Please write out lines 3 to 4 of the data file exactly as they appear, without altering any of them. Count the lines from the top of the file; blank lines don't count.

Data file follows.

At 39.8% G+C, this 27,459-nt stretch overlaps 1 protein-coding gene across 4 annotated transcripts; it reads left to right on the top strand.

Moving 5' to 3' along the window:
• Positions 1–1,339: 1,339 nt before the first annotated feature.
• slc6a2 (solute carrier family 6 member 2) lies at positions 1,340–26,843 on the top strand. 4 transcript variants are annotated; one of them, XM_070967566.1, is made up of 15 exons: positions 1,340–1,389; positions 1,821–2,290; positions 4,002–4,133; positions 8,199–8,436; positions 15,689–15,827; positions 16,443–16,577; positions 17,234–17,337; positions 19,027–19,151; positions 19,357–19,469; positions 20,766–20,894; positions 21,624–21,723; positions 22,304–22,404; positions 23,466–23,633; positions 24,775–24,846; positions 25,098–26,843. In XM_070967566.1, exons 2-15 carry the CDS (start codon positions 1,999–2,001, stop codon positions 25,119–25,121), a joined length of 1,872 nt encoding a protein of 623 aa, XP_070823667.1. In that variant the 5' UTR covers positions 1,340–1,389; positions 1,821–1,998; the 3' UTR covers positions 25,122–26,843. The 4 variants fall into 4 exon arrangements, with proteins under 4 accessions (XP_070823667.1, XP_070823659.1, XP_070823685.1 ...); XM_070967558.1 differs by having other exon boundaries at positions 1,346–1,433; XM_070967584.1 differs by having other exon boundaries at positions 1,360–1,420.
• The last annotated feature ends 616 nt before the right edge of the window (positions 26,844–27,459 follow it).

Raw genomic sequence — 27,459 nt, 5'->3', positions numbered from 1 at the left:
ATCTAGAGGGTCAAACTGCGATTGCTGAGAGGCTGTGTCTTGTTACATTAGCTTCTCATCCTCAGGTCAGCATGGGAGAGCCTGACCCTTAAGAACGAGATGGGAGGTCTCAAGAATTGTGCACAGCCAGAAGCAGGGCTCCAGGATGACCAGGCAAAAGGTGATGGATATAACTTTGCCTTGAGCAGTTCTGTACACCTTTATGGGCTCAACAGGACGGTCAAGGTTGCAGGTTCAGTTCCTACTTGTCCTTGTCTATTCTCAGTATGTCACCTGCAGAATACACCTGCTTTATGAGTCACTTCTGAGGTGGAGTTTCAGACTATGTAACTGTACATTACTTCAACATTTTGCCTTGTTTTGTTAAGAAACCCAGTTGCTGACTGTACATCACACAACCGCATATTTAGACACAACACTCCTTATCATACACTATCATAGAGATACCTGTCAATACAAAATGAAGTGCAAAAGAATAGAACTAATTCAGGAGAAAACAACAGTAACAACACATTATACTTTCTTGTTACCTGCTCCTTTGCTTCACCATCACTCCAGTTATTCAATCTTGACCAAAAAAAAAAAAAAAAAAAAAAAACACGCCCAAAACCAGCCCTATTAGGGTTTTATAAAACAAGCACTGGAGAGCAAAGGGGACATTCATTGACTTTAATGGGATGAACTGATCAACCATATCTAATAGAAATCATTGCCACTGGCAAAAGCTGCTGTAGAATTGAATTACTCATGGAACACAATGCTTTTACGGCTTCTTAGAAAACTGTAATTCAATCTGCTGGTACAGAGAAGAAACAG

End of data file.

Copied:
• Positions 1–1,339: 1,339 nt before the first annotated feature.
• slc6a2 (solute carrier family 6 member 2) lies at positions 1,340–26,843 on the top strand. 4 transcript variants are annotated; one of them, XM_070967566.1, is made up of 15 exons: positions 1,340–1,389; positions 1,821–2,290; positions 4,002–4,133; positions 8,199–8,436; positions 15,689–15,827; positions 16,443–16,577; positions 17,234–17,337; positions 19,027–19,151; positions 19,357–19,469; positions 20,766–20,894; positions 21,624–21,723; positions 22,304–22,404; positions 23,466–23,633; positions 24,775–24,846; positions 25,098–26,843. In XM_070967566.1, exons 2-15 carry the CDS (start codon positions 1,999–2,001, stop codon positions 25,119–25,121), a joined length of 1,872 nt encoding a protein of 623 aa, XP_070823667.1. In that variant the 5' UTR covers positions 1,340–1,389; positions 1,821–1,998; the 3' UTR covers positions 25,122–26,843. The 4 variants fall into 4 exon arrangements, with proteins under 4 accessions (XP_070823667.1, XP_070823659.1, XP_070823685.1 ...); XM_070967558.1 differs by having other exon boundaries at positions 1,346–1,433; XM_070967584.1 differs by having other exon boundaries at positions 1,360–1,420.